What happens when you only listen to half the story

This morning, I cued up a Mixergy interview with Noah Fleming for listening during my kettle bell workout.

Noah’s story is interesting — and the interview covered some inspiring anecdotes from his journey as a marketing consultant, and now author.

For example, Noah told the story of when he hosted a free breakfast for a group of high profile CEO’s at the Four Seasons in Toronto. He booked the venue, paid for the catering, sent out invitations to a large group of CEO’s, and hoped some of them would show up.

That sounded crazy to me. How can he expect a bunch of busy CEO’s that don’t know him to show up to a breakfast just like that? It’s not like the free breakfast alone was going to entice them.

Apparently, Noah felt the same way. He described how all his self-doubt and anxiety surfaced as he stood in the hallway of the Four Seasons at 6:40am wondering if anyone would show up by 7:00am.

In the end, he had a full house. The breakfast was a huge success and it generated tons of business.

But it’s stories like these that people misunderstand.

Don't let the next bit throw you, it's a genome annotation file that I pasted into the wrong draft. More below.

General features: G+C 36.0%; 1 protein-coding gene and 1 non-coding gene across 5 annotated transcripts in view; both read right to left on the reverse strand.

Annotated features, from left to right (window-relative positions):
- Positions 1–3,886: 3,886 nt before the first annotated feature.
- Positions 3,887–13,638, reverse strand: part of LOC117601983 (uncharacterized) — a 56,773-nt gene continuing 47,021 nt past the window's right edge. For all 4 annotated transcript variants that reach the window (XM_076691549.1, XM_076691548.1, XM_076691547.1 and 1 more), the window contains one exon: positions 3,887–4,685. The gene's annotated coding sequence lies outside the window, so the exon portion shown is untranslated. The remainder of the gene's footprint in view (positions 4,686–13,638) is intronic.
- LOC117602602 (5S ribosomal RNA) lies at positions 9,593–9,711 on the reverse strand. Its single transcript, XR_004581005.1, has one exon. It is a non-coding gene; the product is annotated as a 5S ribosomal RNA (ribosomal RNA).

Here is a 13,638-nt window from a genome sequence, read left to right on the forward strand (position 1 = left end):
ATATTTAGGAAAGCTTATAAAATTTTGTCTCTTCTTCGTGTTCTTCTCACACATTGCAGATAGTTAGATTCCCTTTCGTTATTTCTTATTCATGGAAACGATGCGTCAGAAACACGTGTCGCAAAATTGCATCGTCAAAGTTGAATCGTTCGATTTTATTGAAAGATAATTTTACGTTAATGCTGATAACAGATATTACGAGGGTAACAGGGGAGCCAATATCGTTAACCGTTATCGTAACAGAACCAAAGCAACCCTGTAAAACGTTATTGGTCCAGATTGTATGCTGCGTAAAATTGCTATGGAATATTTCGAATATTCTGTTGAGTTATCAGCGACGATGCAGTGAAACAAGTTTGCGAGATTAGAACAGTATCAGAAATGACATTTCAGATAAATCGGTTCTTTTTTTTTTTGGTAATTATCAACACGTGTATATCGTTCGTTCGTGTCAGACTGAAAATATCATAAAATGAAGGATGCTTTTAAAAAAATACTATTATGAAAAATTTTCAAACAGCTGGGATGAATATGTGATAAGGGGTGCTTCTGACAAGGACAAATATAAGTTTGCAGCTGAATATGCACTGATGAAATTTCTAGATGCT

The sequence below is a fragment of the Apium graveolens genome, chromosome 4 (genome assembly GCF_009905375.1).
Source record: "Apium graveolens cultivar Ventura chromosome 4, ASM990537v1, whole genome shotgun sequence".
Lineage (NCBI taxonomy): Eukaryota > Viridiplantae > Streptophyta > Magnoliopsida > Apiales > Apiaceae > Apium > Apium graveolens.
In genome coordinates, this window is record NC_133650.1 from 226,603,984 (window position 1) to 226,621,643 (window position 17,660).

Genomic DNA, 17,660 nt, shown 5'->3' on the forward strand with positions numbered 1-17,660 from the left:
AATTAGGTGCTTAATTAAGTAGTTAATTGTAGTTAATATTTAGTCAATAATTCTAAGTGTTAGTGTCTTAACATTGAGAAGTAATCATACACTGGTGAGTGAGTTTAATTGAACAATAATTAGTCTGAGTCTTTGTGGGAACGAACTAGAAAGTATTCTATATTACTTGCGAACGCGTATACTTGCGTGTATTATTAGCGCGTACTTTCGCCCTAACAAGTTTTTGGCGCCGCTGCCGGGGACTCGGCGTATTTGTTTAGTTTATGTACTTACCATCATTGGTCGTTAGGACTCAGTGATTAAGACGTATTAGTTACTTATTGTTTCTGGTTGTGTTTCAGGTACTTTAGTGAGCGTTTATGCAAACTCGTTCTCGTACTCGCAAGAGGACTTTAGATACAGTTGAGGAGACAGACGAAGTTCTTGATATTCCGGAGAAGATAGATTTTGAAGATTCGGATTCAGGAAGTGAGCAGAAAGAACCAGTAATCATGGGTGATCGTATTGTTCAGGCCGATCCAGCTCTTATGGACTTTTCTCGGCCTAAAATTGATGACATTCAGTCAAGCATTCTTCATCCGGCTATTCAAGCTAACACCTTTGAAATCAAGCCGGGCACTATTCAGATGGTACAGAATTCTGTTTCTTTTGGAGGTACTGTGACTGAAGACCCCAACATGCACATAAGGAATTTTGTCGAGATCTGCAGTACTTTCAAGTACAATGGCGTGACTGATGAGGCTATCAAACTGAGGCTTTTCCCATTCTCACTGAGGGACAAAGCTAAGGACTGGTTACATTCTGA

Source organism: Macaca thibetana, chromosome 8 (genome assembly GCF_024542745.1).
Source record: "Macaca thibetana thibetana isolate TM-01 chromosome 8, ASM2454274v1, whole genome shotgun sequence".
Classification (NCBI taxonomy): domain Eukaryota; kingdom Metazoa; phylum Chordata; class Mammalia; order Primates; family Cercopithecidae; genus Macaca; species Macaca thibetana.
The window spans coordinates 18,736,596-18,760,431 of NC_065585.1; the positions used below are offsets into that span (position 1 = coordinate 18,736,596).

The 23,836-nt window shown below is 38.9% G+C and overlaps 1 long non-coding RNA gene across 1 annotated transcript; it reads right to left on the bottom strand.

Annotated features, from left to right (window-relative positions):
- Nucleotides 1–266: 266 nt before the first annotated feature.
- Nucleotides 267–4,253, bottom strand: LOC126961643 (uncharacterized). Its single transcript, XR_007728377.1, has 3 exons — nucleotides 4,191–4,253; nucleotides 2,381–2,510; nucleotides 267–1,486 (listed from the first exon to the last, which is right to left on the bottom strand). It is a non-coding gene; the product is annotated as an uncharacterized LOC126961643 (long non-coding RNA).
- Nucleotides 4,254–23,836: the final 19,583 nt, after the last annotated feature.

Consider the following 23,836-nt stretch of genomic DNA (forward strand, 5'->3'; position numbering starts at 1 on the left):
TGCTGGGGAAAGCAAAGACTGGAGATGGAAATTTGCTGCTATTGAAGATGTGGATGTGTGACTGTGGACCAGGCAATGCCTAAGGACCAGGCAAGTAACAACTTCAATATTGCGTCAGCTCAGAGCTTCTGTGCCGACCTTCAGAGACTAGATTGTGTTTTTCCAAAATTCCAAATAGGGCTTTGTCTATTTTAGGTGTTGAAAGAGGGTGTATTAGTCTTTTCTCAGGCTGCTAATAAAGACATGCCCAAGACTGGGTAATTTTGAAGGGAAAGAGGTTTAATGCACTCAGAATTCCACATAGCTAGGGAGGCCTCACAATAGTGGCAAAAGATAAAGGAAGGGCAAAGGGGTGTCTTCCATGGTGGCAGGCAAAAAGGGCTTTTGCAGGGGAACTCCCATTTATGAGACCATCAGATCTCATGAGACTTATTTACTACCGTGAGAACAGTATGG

It’s tempting to conclude that the breakfast was a big win because Noah had the guts to get out there in front of some big CEO’s and make a good pitch.

He took an idea that would’ve been too daunting for most people and executed flawlessly. Feel good story of the year.

But if you listen to the rest of the story, you’ll see that what Noah did was far more nuanced than that.

  • He had been building his email list for years. Every week, he was putting out high value content that people were starting to notice.
  • One of the CEO’s who attended the breakfast was on his email list. And his invitation included a testimonial from that CEO, who was a recognized name among his peers.
  • He already had a full roster of clients that gave him the experience to speak to his topic with credibility and authority.
  • He was in the process of writing a book on customer loyalty, and he shared some of the highlights from the book with that group of CEO’s.
  • He was coached and trained by Alan Weiss, one of the world’s most famous and prolific business consultants.

In other words, he didn’t build his business by making high stakes pitches to CEO’s. He put in years of hard work leading up to that moment.

The problem is, if you take that story in isolation… it sounds like Noah was an overnight success. It sounds like that breakfast was how he really ‘made it’.

I’ll admit, I was tempted to call up for the Four Seasons to schedule a breakfast of my own. I was already writing the copy for the invitations in my head.

Then I heard the rest of the story.

This post is my submission for day 3 of #YourTurnChallenge, a 7-day blogging challenge orchestrated by Winnie Kao, Special Projects Lead for Seth Godin.